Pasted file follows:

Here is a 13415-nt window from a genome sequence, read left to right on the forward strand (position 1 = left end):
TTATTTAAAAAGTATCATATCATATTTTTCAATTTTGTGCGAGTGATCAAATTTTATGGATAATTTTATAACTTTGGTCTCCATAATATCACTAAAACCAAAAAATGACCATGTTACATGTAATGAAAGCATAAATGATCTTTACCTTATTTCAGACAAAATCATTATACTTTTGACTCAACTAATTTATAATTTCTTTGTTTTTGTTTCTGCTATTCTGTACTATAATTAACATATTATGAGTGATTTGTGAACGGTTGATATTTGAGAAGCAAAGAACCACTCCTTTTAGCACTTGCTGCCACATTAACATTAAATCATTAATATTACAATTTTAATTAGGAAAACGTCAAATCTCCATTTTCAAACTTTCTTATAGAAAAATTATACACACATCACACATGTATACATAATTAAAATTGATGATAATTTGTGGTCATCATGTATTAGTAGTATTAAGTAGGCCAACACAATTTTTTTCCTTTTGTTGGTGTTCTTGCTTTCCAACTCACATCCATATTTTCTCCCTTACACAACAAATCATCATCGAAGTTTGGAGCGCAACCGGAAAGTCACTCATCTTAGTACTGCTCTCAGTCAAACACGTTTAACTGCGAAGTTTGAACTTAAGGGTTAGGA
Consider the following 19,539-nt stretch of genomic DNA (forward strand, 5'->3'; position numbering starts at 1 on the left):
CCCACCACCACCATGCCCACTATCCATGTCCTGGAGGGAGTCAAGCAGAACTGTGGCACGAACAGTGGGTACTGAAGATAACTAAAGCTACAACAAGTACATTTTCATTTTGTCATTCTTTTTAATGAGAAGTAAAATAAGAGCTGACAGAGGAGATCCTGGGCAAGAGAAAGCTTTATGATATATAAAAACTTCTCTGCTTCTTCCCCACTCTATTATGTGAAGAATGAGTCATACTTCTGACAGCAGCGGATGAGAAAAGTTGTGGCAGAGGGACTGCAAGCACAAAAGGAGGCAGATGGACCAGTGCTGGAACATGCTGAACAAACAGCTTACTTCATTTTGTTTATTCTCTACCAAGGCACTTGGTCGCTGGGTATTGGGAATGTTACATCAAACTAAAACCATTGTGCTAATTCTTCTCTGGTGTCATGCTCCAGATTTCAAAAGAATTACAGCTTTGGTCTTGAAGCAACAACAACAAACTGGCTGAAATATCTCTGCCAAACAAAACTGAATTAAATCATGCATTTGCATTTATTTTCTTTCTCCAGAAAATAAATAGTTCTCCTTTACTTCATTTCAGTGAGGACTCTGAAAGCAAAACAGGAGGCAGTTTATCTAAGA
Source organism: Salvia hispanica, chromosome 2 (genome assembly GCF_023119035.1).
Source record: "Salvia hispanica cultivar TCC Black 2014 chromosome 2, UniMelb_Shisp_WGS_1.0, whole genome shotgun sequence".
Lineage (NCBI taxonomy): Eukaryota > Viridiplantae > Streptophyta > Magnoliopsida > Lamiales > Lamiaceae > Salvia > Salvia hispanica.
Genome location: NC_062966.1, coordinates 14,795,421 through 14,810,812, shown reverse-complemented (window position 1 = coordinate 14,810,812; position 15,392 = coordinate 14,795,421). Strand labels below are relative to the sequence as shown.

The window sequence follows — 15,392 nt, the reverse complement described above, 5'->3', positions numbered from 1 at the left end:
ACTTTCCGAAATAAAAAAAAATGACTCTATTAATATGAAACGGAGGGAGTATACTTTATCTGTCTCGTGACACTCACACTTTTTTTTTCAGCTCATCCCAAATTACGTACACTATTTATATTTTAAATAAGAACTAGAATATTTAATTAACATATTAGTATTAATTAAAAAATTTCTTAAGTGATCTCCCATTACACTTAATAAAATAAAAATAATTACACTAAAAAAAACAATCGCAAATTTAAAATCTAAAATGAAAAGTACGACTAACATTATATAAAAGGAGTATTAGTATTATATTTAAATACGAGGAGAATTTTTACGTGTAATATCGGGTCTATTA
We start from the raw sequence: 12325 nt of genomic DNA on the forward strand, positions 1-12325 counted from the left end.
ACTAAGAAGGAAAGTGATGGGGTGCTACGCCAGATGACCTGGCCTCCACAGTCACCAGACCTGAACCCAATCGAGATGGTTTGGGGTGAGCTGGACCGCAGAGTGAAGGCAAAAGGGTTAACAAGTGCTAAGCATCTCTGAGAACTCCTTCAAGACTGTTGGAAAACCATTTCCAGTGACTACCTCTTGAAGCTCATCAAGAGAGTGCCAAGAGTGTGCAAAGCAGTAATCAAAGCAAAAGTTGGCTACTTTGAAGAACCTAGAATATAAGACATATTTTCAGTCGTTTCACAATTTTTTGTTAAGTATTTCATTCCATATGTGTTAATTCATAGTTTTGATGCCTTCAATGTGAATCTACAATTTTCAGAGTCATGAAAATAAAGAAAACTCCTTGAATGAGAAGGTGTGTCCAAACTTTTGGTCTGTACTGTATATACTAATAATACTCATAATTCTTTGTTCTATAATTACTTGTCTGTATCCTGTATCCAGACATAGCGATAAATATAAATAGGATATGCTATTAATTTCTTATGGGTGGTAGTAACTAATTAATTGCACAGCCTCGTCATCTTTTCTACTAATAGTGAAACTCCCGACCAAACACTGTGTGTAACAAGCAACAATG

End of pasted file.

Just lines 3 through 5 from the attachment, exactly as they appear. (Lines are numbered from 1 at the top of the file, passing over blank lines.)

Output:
Consider the following 19,539-nt stretch of genomic DNA (forward strand, 5'->3'; position numbering starts at 1 on the left):
CCCACCACCACCATGCCCACTATCCATGTCCTGGAGGGAGTCAAGCAGAACTGTGGCACGAACAGTGGGTACTGAAGATAACTAAAGCTACAACAAGTACATTTTCATTTTGTCATTCTTTTTAATGAGAAGTAAAATAAGAGCTGACAGAGGAGATCCTGGGCAAGAGAAAGCTTTATGATATATAAAAACTTCTCTGCTTCTTCCCCACTCTATTATGTGAAGAATGAGTCATACTTCTGACAGCAGCGGATGAGAAAAGTTGTGGCAGAGGGACTGCAAGCACAAAAGGAGGCAGATGGACCAGTGCTGGAACATGCTGAACAAACAGCTTACTTCATTTTGTTTATTCTCTACCAAGGCACTTGGTCGCTGGGTATTGGGAATGTTACATCAAACTAAAACCATTGTGCTAATTCTTCTCTGGTGTCATGCTCCAGATTTCAAAAGAATTACAGCTTTGGTCTTGAAGCAACAACAACAAACTGGCTGAAATATCTCTGCCAAACAAAACTGAATTAAATCATGCATTTGCATTTATTTTCTTTCTCCAGAAAATAAATAGTTCTCCTTTACTTCATTTCAGTGAGGACTCTGAAAGCAAAACAGGAGGCAGTTTATCTAAGA
Source organism: Salvia hispanica, chromosome 2 (genome assembly GCF_023119035.1).